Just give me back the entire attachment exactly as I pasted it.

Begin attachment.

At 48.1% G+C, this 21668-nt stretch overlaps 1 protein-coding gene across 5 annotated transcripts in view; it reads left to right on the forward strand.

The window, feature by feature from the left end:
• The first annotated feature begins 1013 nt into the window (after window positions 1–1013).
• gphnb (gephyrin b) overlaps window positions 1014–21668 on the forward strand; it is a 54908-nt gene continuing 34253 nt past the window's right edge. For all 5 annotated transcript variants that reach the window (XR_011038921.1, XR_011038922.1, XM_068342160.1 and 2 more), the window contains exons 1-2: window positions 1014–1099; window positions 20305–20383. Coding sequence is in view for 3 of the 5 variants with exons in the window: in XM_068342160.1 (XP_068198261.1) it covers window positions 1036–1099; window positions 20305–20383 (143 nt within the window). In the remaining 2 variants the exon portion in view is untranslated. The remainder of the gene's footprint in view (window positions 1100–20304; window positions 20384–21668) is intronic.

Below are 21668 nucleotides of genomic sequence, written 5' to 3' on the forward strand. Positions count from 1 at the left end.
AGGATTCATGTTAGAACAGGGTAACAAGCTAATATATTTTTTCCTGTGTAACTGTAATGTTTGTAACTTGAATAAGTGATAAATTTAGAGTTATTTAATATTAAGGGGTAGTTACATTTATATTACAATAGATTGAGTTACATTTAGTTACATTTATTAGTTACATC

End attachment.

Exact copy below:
At 48.1% G+C, this 21668-nt stretch overlaps 1 protein-coding gene across 5 annotated transcripts in view; it reads left to right on the forward strand.

The window, feature by feature from the left end:
• The first annotated feature begins 1013 nt into the window (after window positions 1–1013).
• gphnb (gephyrin b) overlaps window positions 1014–21668 on the forward strand; it is a 54908-nt gene continuing 34253 nt past the window's right edge. For all 5 annotated transcript variants that reach the window (XR_011038921.1, XR_011038922.1, XM_068342160.1 and 2 more), the window contains exons 1-2: window positions 1014–1099; window positions 20305–20383. Coding sequence is in view for 3 of the 5 variants with exons in the window: in XM_068342160.1 (XP_068198261.1) it covers window positions 1036–1099; window positions 20305–20383 (143 nt within the window). In the remaining 2 variants the exon portion in view is untranslated. The remainder of the gene's footprint in view (window positions 1100–20304; window positions 20384–21668) is intronic.

Below are 21668 nucleotides of genomic sequence, written 5' to 3' on the forward strand. Positions count from 1 at the left end.
AGGATTCATGTTAGAACAGGGTAACAAGCTAATATATTTTTTCCTGTGTAACTGTAATGTTTGTAACTTGAATAAGTGATAAATTTAGAGTTATTTAATATTAAGGGGTAGTTACATTTATATTACAATAGATTGAGTTACATTTAGTTACATTTATTAGTTACATC